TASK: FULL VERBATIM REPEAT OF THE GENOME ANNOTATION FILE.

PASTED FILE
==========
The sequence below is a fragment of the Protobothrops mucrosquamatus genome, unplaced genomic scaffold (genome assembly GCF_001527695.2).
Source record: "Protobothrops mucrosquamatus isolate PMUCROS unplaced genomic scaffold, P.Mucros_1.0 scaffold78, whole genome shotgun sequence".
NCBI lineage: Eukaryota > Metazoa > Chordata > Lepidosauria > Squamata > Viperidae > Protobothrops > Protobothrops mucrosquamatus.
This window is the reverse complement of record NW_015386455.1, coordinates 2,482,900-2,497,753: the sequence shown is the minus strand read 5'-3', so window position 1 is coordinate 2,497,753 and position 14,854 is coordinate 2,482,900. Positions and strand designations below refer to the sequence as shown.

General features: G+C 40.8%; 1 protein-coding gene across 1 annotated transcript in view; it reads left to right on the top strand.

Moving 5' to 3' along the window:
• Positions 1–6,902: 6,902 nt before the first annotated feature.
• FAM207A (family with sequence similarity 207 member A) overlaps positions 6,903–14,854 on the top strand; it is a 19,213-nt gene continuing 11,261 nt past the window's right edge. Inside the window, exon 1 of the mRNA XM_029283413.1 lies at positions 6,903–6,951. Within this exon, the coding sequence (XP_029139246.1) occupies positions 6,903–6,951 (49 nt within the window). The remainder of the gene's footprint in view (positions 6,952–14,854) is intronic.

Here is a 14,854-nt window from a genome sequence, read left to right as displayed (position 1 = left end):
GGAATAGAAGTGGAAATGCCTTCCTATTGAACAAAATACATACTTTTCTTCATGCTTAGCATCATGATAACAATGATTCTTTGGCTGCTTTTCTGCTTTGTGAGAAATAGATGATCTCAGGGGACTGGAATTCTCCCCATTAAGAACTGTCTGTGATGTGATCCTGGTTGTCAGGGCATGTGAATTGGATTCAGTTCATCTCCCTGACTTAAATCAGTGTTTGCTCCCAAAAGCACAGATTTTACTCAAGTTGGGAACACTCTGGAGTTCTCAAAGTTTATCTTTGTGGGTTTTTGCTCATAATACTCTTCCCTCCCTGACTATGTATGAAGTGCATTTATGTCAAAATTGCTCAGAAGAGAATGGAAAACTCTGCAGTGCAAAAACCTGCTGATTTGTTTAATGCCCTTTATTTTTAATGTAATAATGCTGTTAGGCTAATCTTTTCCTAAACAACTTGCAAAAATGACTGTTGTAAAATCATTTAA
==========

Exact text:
The sequence below is a fragment of the Protobothrops mucrosquamatus genome, unplaced genomic scaffold (genome assembly GCF_001527695.2).
Source record: "Protobothrops mucrosquamatus isolate PMUCROS unplaced genomic scaffold, P.Mucros_1.0 scaffold78, whole genome shotgun sequence".
NCBI lineage: Eukaryota > Metazoa > Chordata > Lepidosauria > Squamata > Viperidae > Protobothrops > Protobothrops mucrosquamatus.
This window is the reverse complement of record NW_015386455.1, coordinates 2,482,900-2,497,753: the sequence shown is the minus strand read 5'-3', so window position 1 is coordinate 2,497,753 and position 14,854 is coordinate 2,482,900. Positions and strand designations below refer to the sequence as shown.

General features: G+C 40.8%; 1 protein-coding gene across 1 annotated transcript in view; it reads left to right on the top strand.

Moving 5' to 3' along the window:
• Positions 1–6,902: 6,902 nt before the first annotated feature.
• FAM207A (family with sequence similarity 207 member A) overlaps positions 6,903–14,854 on the top strand; it is a 19,213-nt gene continuing 11,261 nt past the window's right edge. Inside the window, exon 1 of the mRNA XM_029283413.1 lies at positions 6,903–6,951. Within this exon, the coding sequence (XP_029139246.1) occupies positions 6,903–6,951 (49 nt within the window). The remainder of the gene's footprint in view (positions 6,952–14,854) is intronic.

Here is a 14,854-nt window from a genome sequence, read left to right as displayed (position 1 = left end):
GGAATAGAAGTGGAAATGCCTTCCTATTGAACAAAATACATACTTTTCTTCATGCTTAGCATCATGATAACAATGATTCTTTGGCTGCTTTTCTGCTTTGTGAGAAATAGATGATCTCAGGGGACTGGAATTCTCCCCATTAAGAACTGTCTGTGATGTGATCCTGGTTGTCAGGGCATGTGAATTGGATTCAGTTCATCTCCCTGACTTAAATCAGTGTTTGCTCCCAAAAGCACAGATTTTACTCAAGTTGGGAACACTCTGGAGTTCTCAAAGTTTATCTTTGTGGGTTTTTGCTCATAATACTCTTCCCTCCCTGACTATGTATGAAGTGCATTTATGTCAAAATTGCTCAGAAGAGAATGGAAAACTCTGCAGTGCAAAAACCTGCTGATTTGTTTAATGCCCTTTATTTTTAATGTAATAATGCTGTTAGGCTAATCTTTTCCTAAACAACTTGCAAAAATGACTGTTGTAAAATCATTTAA